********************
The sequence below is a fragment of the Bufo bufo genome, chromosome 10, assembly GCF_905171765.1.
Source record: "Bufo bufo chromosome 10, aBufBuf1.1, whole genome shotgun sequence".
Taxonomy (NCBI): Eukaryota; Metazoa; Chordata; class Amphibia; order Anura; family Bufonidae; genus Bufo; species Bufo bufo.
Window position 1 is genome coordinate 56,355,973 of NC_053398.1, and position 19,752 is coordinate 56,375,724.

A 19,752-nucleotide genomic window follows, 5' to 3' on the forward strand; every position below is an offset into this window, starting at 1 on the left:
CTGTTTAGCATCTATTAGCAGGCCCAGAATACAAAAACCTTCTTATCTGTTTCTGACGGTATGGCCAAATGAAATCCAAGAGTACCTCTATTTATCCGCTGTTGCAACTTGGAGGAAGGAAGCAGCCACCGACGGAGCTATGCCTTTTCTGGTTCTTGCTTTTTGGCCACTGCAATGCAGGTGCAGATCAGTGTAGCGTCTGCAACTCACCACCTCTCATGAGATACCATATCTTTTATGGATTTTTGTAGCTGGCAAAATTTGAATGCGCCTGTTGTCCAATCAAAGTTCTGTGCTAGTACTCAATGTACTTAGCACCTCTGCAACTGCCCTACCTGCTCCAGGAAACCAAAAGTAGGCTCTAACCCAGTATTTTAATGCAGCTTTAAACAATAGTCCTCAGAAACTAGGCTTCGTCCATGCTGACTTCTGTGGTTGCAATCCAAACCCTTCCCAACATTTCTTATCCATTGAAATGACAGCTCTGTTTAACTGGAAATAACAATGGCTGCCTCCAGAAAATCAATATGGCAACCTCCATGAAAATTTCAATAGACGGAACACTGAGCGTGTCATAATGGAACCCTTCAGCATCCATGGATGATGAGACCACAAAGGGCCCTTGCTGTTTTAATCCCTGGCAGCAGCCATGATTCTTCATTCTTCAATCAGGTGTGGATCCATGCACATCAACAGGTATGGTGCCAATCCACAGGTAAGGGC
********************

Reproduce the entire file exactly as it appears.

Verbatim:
The sequence below is a fragment of the Bufo bufo genome, chromosome 10, assembly GCF_905171765.1.
Source record: "Bufo bufo chromosome 10, aBufBuf1.1, whole genome shotgun sequence".
Taxonomy (NCBI): Eukaryota; Metazoa; Chordata; class Amphibia; order Anura; family Bufonidae; genus Bufo; species Bufo bufo.
Window position 1 is genome coordinate 56,355,973 of NC_053398.1, and position 19,752 is coordinate 56,375,724.

A 19,752-nucleotide genomic window follows, 5' to 3' on the forward strand; every position below is an offset into this window, starting at 1 on the left:
CTGTTTAGCATCTATTAGCAGGCCCAGAATACAAAAACCTTCTTATCTGTTTCTGACGGTATGGCCAAATGAAATCCAAGAGTACCTCTATTTATCCGCTGTTGCAACTTGGAGGAAGGAAGCAGCCACCGACGGAGCTATGCCTTTTCTGGTTCTTGCTTTTTGGCCACTGCAATGCAGGTGCAGATCAGTGTAGCGTCTGCAACTCACCACCTCTCATGAGATACCATATCTTTTATGGATTTTTGTAGCTGGCAAAATTTGAATGCGCCTGTTGTCCAATCAAAGTTCTGTGCTAGTACTCAATGTACTTAGCACCTCTGCAACTGCCCTACCTGCTCCAGGAAACCAAAAGTAGGCTCTAACCCAGTATTTTAATGCAGCTTTAAACAATAGTCCTCAGAAACTAGGCTTCGTCCATGCTGACTTCTGTGGTTGCAATCCAAACCCTTCCCAACATTTCTTATCCATTGAAATGACAGCTCTGTTTAACTGGAAATAACAATGGCTGCCTCCAGAAAATCAATATGGCAACCTCCATGAAAATTTCAATAGACGGAACACTGAGCGTGTCATAATGGAACCCTTCAGCATCCATGGATGATGAGACCACAAAGGGCCCTTGCTGTTTTAATCCCTGGCAGCAGCCATGATTCTTCATTCTTCAATCAGGTGTGGATCCATGCACATCAACAGGTATGGTGCCAATCCACAGGTAAGGGC